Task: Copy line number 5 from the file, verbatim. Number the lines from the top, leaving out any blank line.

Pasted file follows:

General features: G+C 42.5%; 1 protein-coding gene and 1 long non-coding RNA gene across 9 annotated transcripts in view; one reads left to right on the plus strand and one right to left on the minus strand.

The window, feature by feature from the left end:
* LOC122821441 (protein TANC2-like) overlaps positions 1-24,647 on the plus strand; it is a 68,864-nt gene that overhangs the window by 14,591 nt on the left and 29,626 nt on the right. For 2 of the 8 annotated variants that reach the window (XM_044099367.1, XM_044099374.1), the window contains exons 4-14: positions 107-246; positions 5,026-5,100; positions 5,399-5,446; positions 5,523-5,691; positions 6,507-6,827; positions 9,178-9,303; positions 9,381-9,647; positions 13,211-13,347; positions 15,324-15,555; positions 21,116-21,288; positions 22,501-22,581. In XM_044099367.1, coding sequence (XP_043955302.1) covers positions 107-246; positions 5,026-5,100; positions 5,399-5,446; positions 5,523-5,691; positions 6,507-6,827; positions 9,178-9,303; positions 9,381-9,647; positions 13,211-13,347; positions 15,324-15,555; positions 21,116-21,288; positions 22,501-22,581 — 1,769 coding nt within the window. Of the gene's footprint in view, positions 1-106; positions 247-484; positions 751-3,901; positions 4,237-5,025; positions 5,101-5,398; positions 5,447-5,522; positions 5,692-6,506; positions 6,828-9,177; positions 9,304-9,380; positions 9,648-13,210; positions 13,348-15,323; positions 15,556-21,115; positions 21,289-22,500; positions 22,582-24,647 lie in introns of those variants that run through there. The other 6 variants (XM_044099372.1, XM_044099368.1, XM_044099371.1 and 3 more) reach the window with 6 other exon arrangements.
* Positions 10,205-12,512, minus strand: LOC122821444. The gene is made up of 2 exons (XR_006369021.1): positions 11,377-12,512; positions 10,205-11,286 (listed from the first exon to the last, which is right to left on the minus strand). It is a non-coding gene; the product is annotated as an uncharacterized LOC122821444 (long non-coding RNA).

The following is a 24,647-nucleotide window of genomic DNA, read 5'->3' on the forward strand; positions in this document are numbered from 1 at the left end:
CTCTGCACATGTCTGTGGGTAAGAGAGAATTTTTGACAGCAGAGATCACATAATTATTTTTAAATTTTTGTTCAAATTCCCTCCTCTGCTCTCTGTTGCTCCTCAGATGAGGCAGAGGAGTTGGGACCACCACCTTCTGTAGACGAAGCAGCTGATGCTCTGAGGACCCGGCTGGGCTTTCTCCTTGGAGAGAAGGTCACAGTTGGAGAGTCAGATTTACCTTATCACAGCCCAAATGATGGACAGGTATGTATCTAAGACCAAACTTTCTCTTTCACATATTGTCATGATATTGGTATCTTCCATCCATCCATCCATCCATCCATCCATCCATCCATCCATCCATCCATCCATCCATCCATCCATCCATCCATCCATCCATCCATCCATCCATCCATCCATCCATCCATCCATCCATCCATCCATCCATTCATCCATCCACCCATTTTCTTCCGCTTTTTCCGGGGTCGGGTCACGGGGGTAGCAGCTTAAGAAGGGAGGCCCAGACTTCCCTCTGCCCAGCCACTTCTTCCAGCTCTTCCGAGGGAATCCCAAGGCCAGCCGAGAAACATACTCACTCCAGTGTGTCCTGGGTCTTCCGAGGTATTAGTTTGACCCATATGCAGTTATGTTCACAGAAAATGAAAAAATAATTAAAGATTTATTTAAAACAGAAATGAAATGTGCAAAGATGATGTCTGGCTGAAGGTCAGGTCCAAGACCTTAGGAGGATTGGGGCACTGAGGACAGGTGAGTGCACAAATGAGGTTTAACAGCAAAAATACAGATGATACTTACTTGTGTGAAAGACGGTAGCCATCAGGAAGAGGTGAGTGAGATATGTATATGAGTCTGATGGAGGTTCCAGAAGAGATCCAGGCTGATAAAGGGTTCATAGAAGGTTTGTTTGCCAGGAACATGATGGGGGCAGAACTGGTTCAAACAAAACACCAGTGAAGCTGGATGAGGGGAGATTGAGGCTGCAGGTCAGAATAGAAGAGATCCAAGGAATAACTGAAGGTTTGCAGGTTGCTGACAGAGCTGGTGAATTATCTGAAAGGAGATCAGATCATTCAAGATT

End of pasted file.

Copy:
The following is a 24,647-nucleotide window of genomic DNA, read 5'->3' on the forward strand; positions in this document are numbered from 1 at the left end: